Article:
How Social Isolation Is Killing Us

By Betsy Stalcup, founder and executive director of Healing Center International

“Social isolation is a growing epidemic” writes Dhruv Khullar, M.D., M.P.P., a resident physician at Massachusetts General Hospital in a recent article in the New York Times; an epidemic that has “dire physical, mental and emotional consequences” including “disrupted sleep patterns, altered immune systems, more inflammation . . . higher levels of stress hormones” and an increased “risk of heart disease and stroke.”

More people are lonely than ever before. According to Khullar, “Since the 1980s, the percentage of American adults who say they’re lonely has doubled from 20 percent to 40 percent.”

This is tragic. 

In Genesis 2, Scripture records that God’s reaction to Adam living alone, even in the beauty of an unspoiled Eden, was, "It is not good for the man to be alone.” Although this statement was spoken right before God created Eve and gave her to Adam as his companion, we believe the passage has broader intentions—namely, that God intends for each of us to live lives of deep connection to him and to each other. We are not made to be alone!

The creators of the Life Model say that some wounds only heal in community. At HCI, we agree. That is why we teach classes where people learn about and practice relationship skills. We want everyone to know what healthy community should look like—even when it’s messy—and understand our role in relationships—not to fix each other or set each other straight but to share the joys and sorrows of life with each other with courage and authenticity.

Gaining missing relational skills is a huge step towards this kind of community. I experienced this in my own life when I learned to recognize overwhelm—that emotion when everything is just too much and acting like ourselves becomes a challenge. I know I’m getting overwhelmed when my stomach fills with tension and I am overcome by the urge to close my eyes and tune everything out. I see overwhelm in others in raised eyebrows, broken eye contact and the motion of a head jerking back. Learning that one skill changed my life because I realized that I was overwhelming just about everyone I knew! Including myself! Learning when to stop so we don’t overwhelm others or let ourselves be overwhelmed is the necessary bedrock of trust.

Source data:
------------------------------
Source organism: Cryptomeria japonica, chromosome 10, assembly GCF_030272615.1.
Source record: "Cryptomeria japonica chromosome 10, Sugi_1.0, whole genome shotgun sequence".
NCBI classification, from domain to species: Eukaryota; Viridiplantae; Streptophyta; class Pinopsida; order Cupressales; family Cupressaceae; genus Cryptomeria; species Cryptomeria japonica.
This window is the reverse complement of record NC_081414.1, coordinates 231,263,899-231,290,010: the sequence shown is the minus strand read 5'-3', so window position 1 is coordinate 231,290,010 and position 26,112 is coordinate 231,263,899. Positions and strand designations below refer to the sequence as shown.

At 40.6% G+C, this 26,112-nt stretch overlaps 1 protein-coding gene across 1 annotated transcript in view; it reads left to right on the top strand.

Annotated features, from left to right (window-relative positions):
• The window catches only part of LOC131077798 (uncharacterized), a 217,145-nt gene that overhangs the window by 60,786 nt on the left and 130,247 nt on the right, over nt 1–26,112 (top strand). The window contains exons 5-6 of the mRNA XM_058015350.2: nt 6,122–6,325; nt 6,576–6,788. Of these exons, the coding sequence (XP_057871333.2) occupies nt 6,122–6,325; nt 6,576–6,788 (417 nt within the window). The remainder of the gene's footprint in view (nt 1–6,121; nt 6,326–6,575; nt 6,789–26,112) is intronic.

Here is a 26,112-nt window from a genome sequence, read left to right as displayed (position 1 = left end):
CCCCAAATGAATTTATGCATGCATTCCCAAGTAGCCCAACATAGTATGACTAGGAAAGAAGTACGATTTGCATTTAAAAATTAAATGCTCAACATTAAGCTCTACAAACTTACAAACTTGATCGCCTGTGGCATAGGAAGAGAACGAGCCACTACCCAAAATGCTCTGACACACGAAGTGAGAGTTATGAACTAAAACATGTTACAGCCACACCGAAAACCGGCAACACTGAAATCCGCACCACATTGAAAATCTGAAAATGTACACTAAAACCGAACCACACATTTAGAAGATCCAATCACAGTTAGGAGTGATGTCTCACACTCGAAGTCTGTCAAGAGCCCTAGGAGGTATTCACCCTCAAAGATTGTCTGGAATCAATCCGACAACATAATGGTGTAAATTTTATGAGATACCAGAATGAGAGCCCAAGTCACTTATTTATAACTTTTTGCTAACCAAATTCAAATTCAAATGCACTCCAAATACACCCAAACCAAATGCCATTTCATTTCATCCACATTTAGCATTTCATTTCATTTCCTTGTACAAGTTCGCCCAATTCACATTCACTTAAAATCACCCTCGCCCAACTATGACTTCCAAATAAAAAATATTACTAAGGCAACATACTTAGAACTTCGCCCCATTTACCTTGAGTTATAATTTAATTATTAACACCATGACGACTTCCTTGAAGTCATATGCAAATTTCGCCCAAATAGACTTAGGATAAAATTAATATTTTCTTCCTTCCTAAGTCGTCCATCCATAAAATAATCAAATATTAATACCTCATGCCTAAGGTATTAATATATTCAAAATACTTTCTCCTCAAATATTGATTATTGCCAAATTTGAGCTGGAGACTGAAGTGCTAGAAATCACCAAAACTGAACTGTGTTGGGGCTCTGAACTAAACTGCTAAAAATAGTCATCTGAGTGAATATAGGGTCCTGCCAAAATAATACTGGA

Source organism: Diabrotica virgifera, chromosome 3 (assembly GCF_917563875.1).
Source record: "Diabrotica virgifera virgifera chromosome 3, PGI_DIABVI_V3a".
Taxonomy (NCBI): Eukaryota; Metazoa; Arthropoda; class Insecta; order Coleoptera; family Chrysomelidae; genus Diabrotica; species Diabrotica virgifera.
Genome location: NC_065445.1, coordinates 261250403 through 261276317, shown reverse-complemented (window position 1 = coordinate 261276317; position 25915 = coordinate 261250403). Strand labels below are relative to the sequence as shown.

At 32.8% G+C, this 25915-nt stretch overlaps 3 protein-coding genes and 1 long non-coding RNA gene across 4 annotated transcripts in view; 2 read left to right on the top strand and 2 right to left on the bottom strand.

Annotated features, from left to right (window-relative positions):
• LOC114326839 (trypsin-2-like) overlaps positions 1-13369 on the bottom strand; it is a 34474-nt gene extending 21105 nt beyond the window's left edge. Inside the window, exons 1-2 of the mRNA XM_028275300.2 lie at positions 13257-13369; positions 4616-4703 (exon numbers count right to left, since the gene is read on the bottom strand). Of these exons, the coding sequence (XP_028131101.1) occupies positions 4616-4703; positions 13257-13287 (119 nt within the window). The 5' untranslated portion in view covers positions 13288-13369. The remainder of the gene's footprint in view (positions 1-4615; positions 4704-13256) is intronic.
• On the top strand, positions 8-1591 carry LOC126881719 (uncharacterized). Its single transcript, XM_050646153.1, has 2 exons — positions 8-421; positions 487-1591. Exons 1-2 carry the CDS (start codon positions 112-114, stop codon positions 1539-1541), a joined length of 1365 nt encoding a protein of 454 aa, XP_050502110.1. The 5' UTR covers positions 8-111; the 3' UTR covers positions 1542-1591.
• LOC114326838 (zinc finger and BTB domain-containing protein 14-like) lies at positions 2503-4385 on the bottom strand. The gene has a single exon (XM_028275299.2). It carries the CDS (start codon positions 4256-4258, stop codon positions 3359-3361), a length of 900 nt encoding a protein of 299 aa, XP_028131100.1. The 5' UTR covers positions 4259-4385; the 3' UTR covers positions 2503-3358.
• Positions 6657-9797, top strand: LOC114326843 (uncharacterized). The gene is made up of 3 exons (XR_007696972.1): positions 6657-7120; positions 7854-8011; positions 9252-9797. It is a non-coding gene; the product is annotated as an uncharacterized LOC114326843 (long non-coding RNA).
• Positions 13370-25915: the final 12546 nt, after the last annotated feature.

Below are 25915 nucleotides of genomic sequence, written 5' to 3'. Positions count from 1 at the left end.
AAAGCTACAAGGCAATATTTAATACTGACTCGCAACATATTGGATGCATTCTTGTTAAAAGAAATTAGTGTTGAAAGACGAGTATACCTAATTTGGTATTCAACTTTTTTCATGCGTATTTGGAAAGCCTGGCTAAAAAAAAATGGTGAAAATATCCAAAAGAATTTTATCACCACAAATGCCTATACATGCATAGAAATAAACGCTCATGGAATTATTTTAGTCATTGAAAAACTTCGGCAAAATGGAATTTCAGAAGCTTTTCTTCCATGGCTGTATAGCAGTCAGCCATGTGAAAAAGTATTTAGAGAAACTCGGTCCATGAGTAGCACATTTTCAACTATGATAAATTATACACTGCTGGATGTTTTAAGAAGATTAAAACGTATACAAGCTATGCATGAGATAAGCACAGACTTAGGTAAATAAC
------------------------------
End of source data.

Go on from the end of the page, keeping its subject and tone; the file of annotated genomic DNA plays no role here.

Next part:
But the NYT article piqued my interest by saying something I had not heard before: according to research “loneliness is not necessarily the result of poor social skills or lack of social support, but can be caused in part by unusual sensitivity to social cues. Lonely people are more likely to perceive ambiguous social cues negatively, and enter a self-preservation mind-set — worsening the problem.” In short, it is not just our lack of relationship skills that isolates us, but how we see ourselves and others that impacts our ability to form close, meaningful relationships.

Ahh! I thought. This is key! My own healing journey has centered around not just learning skills but also learning experientially how God sees me and sees those around me. Healing of my identity has come primarily through encounters with Jesus, the one who made me and the only one who knows who I truly am. As I turn to him, I receive comfort that helps me to overcome being so sensitive to social cues, seeing rejection where there is none or letting real rejection cause my heart to sink to my toes. I am still very much a work in progress, but I know that God is bringing me bit by bit towards wholeness. Healing, I believe, must include learning relationship skills but it also must come through a gradual healing of how we see ourselves and others—including God. Do we know we are the beloved of God? Can we let him comfort us?

At Healing Center International, we are committed to making encountering Jesus more available in our communities. To that end, we have devoted nearly a year to training our leaders in the Immanuel Approach as well as HeartSync. It takes time and commitment. We aren’t there yet. It is slow going, but I am dreaming of the day when every center of healing—be it in a home, church or house of prayer—will have skilled prayer ministers who can facilitate encounters with God that will restore each person’s identity and enable every one of us to share the joys and sorrows of life in places where we belong, in healthy communities.


“How Social Isolation is Killing Us” by